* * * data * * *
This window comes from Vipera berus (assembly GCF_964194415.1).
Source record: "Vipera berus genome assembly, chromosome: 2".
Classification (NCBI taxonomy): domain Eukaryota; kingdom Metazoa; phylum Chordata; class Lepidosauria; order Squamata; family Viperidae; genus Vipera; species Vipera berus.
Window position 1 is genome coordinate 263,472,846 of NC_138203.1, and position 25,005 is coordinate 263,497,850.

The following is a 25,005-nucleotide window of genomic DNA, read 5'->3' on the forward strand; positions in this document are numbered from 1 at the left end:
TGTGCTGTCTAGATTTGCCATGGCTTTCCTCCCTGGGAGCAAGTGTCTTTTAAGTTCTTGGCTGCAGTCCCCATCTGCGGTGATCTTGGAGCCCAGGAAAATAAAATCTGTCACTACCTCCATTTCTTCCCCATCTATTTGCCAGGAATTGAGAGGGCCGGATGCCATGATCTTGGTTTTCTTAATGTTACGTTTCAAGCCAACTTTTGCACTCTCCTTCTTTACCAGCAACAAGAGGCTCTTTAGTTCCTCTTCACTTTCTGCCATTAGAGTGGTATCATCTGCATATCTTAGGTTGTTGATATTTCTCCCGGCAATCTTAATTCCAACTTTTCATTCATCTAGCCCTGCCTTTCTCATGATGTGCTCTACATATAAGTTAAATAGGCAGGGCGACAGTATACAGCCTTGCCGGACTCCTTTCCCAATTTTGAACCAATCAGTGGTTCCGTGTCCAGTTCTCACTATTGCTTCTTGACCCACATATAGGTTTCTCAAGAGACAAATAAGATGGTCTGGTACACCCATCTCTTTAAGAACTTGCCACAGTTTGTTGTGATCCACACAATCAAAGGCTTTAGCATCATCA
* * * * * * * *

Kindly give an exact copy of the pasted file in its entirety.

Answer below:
This window comes from Vipera berus (assembly GCF_964194415.1).
Source record: "Vipera berus genome assembly, chromosome: 2".
Classification (NCBI taxonomy): domain Eukaryota; kingdom Metazoa; phylum Chordata; class Lepidosauria; order Squamata; family Viperidae; genus Vipera; species Vipera berus.
Window position 1 is genome coordinate 263,472,846 of NC_138203.1, and position 25,005 is coordinate 263,497,850.

The following is a 25,005-nucleotide window of genomic DNA, read 5'->3' on the forward strand; positions in this document are numbered from 1 at the left end:
TGTGCTGTCTAGATTTGCCATGGCTTTCCTCCCTGGGAGCAAGTGTCTTTTAAGTTCTTGGCTGCAGTCCCCATCTGCGGTGATCTTGGAGCCCAGGAAAATAAAATCTGTCACTACCTCCATTTCTTCCCCATCTATTTGCCAGGAATTGAGAGGGCCGGATGCCATGATCTTGGTTTTCTTAATGTTACGTTTCAAGCCAACTTTTGCACTCTCCTTCTTTACCAGCAACAAGAGGCTCTTTAGTTCCTCTTCACTTTCTGCCATTAGAGTGGTATCATCTGCATATCTTAGGTTGTTGATATTTCTCCCGGCAATCTTAATTCCAACTTTTCATTCATCTAGCCCTGCCTTTCTCATGATGTGCTCTACATATAAGTTAAATAGGCAGGGCGACAGTATACAGCCTTGCCGGACTCCTTTCCCAATTTTGAACCAATCAGTGGTTCCGTGTCCAGTTCTCACTATTGCTTCTTGACCCACATATAGGTTTCTCAAGAGACAAATAAGATGGTCTGGTACACCCATCTCTTTAAGAACTTGCCACAGTTTGTTGTGATCCACACAATCAAAGGCTTTAGCATCATCA